Erin Schirm has convened a new Sport Development Group for OUSA. The team has held three meetings, and will continue meeting weekly in order to set the framework for the tasks we plan to take on. Other group members include Tori Campbell, Andrea Schneider, Ethan Childs, Bob Turbyfill, Mike Schuh, Greg Ahlswede and Barb Bryant. If you are interested in contributing to the work, please contact Erin at 845-364-1752.
What we want to accomplish in 2019:
- Update the Levels 1, 2, and 3 OUSA coaching certification program, with an emphasis on youth coaching.
- Create an introductory course for people who want to teach orienteering to children.
- Develop a physical education curriculum for schools.
- Create a fun program that clubs could offer for children on a regular basis.
- Building on existing content
We plan to start from existing resources, including Discovering Orienteering, the USOF (now OUSA) coaching manual, and Orienteering and Map Games for Teachers that USOF published in 1996. We are collecting information from orienteering federations around the world, as well as national governing bodies of sport, the U.S. Olympic Committee’s coaching team (for example, see HowToCoachKids.org!), physical education resources, and peer-reviewed journal articles about learning and coaching orienteering and other sports.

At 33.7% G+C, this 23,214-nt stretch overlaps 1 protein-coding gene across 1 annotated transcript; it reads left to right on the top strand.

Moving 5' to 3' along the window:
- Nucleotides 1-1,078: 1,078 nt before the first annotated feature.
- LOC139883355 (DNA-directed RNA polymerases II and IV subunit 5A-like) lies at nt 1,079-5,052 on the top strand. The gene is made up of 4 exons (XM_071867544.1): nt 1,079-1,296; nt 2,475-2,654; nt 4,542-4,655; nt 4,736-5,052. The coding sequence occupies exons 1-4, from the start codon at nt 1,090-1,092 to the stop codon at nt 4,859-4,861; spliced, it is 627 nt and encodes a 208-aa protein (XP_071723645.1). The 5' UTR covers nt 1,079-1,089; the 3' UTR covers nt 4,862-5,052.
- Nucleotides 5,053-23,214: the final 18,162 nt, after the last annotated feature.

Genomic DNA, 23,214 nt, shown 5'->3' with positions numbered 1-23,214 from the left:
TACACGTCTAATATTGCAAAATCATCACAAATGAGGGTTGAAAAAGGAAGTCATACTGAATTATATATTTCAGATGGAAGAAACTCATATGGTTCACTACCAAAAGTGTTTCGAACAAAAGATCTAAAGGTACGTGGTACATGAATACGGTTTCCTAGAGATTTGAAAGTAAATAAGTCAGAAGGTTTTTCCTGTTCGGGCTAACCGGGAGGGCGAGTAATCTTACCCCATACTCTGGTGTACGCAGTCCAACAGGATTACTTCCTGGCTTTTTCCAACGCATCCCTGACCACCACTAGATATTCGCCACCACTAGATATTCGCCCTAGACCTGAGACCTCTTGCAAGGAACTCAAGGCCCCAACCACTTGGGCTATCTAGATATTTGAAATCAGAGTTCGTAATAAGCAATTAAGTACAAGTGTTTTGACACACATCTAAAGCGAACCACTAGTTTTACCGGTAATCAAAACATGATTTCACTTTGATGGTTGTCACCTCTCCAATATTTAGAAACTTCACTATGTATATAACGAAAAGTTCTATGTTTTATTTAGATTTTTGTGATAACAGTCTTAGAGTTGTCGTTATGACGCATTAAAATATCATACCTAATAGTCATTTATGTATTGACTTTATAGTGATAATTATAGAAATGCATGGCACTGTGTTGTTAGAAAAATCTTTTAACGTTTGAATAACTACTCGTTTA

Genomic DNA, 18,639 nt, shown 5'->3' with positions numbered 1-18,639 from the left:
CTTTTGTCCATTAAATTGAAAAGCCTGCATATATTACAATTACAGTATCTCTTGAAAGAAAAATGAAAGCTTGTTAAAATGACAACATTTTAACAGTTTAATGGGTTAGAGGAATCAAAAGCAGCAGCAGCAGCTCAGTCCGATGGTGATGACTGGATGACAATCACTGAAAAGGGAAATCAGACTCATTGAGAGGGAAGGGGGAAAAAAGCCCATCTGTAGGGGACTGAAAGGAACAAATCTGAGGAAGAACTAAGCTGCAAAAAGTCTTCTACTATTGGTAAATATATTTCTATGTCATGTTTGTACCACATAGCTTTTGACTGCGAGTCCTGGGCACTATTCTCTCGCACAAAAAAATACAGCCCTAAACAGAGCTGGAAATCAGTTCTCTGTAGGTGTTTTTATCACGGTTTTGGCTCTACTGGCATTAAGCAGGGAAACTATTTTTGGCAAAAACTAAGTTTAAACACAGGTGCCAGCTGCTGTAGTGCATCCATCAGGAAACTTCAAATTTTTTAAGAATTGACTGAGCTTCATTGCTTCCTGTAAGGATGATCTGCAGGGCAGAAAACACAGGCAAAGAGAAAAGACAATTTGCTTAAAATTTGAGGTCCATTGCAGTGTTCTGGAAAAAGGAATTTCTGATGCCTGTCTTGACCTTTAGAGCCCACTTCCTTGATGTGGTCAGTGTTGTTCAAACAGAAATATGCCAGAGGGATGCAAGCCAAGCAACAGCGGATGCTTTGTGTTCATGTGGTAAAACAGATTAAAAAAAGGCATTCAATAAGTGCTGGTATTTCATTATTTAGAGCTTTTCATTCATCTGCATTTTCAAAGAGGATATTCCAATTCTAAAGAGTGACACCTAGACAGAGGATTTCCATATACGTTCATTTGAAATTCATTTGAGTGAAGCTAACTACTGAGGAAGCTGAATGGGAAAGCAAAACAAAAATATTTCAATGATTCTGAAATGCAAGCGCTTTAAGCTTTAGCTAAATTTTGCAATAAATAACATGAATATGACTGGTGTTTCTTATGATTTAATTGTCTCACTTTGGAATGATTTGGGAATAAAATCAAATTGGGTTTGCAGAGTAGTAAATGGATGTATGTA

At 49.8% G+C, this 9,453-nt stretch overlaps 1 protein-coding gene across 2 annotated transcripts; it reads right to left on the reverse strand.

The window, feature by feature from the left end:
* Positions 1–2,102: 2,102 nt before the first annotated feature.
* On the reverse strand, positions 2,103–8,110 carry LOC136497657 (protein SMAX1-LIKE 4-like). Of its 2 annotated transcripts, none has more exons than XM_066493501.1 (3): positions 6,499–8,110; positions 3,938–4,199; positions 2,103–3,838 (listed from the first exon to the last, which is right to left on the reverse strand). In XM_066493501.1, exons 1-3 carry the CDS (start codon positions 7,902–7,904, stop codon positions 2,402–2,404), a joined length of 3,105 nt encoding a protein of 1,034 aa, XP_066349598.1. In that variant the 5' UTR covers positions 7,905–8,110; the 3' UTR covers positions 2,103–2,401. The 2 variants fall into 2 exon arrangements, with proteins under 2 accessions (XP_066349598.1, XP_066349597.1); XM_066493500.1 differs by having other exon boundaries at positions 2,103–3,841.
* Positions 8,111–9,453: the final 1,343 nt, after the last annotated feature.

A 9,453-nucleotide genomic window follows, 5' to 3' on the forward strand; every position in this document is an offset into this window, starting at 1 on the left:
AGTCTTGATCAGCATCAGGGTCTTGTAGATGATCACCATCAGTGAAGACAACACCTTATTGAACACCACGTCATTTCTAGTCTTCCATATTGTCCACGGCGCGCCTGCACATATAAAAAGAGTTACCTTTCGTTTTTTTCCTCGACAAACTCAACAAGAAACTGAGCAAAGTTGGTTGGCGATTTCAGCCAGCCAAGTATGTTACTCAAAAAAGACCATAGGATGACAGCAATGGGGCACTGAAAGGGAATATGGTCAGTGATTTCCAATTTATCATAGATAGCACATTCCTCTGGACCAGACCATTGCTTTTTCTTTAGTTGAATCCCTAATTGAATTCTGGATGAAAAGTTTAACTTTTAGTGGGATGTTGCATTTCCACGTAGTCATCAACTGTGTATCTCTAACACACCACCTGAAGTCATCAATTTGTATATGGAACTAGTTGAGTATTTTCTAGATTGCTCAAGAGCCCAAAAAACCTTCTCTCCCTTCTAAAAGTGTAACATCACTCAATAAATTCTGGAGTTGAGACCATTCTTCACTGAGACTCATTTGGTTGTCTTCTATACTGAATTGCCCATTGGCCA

The working group is focused on generating content. Graphic design and dissemination of the content is outside our 2019 scope. However, as we carry out our work, we will be thinking ahead to how the materials and information will be shared.
We had a good discussion at our first meeting about how to communicate orienteering to the public. Orienteering, as marketed by OUSA, appeals to a certain segment of the population. We are proud of orienteering being the “thinking sport” and running solo through the woods — but those messages might unintentionally limit our audience. We feel that there are many other aspects of orienteering that would be hugely appealing to school administrators and teachers. Orienteering games and activities can address executive function, fundamental movement, and building life skills.